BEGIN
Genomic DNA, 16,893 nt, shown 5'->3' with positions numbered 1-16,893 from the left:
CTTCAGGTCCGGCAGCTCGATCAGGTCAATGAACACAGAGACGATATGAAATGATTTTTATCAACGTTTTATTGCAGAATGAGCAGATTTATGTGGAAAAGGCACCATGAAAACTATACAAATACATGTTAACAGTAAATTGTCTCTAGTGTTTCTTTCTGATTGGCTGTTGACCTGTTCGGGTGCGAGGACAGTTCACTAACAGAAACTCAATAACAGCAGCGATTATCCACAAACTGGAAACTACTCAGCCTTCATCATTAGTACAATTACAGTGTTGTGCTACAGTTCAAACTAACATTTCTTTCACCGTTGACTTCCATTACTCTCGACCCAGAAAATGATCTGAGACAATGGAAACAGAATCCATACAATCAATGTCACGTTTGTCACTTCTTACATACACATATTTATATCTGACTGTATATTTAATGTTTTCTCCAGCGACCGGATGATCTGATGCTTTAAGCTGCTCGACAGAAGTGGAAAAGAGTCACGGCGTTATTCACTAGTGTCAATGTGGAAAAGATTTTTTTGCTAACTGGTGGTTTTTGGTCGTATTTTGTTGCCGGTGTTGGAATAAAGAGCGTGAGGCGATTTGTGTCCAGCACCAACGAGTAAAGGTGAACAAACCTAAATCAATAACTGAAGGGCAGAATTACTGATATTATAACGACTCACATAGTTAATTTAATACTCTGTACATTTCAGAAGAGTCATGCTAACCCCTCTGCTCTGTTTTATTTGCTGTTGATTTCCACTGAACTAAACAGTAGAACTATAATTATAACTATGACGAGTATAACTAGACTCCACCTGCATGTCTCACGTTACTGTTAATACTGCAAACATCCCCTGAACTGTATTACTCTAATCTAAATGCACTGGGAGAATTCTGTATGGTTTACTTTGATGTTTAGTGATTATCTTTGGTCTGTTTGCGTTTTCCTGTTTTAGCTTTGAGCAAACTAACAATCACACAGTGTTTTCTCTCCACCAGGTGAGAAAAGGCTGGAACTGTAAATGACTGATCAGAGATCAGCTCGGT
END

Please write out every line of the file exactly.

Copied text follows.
Genomic DNA, 16,893 nt, shown 5'->3' with positions numbered 1-16,893 from the left:
CTTCAGGTCCGGCAGCTCGATCAGGTCAATGAACACAGAGACGATATGAAATGATTTTTATCAACGTTTTATTGCAGAATGAGCAGATTTATGTGGAAAAGGCACCATGAAAACTATACAAATACATGTTAACAGTAAATTGTCTCTAGTGTTTCTTTCTGATTGGCTGTTGACCTGTTCGGGTGCGAGGACAGTTCACTAACAGAAACTCAATAACAGCAGCGATTATCCACAAACTGGAAACTACTCAGCCTTCATCATTAGTACAATTACAGTGTTGTGCTACAGTTCAAACTAACATTTCTTTCACCGTTGACTTCCATTACTCTCGACCCAGAAAATGATCTGAGACAATGGAAACAGAATCCATACAATCAATGTCACGTTTGTCACTTCTTACATACACATATTTATATCTGACTGTATATTTAATGTTTTCTCCAGCGACCGGATGATCTGATGCTTTAAGCTGCTCGACAGAAGTGGAAAAGAGTCACGGCGTTATTCACTAGTGTCAATGTGGAAAAGATTTTTTTGCTAACTGGTGGTTTTTGGTCGTATTTTGTTGCCGGTGTTGGAATAAAGAGCGTGAGGCGATTTGTGTCCAGCACCAACGAGTAAAGGTGAACAAACCTAAATCAATAACTGAAGGGCAGAATTACTGATATTATAACGACTCACATAGTTAATTTAATACTCTGTACATTTCAGAAGAGTCATGCTAACCCCTCTGCTCTGTTTTATTTGCTGTTGATTTCCACTGAACTAAACAGTAGAACTATAATTATAACTATGACGAGTATAACTAGACTCCACCTGCATGTCTCACGTTACTGTTAATACTGCAAACATCCCCTGAACTGTATTACTCTAATCTAAATGCACTGGGAGAATTCTGTATGGTTTACTTTGATGTTTAGTGATTATCTTTGGTCTGTTTGCGTTTTCCTGTTTTAGCTTTGAGCAAACTAACAATCACACAGTGTTTTCTCTCCACCAGGTGAGAAAAGGCTGGAACTGTAAATGACTGATCAGAGATCAGCTCGGT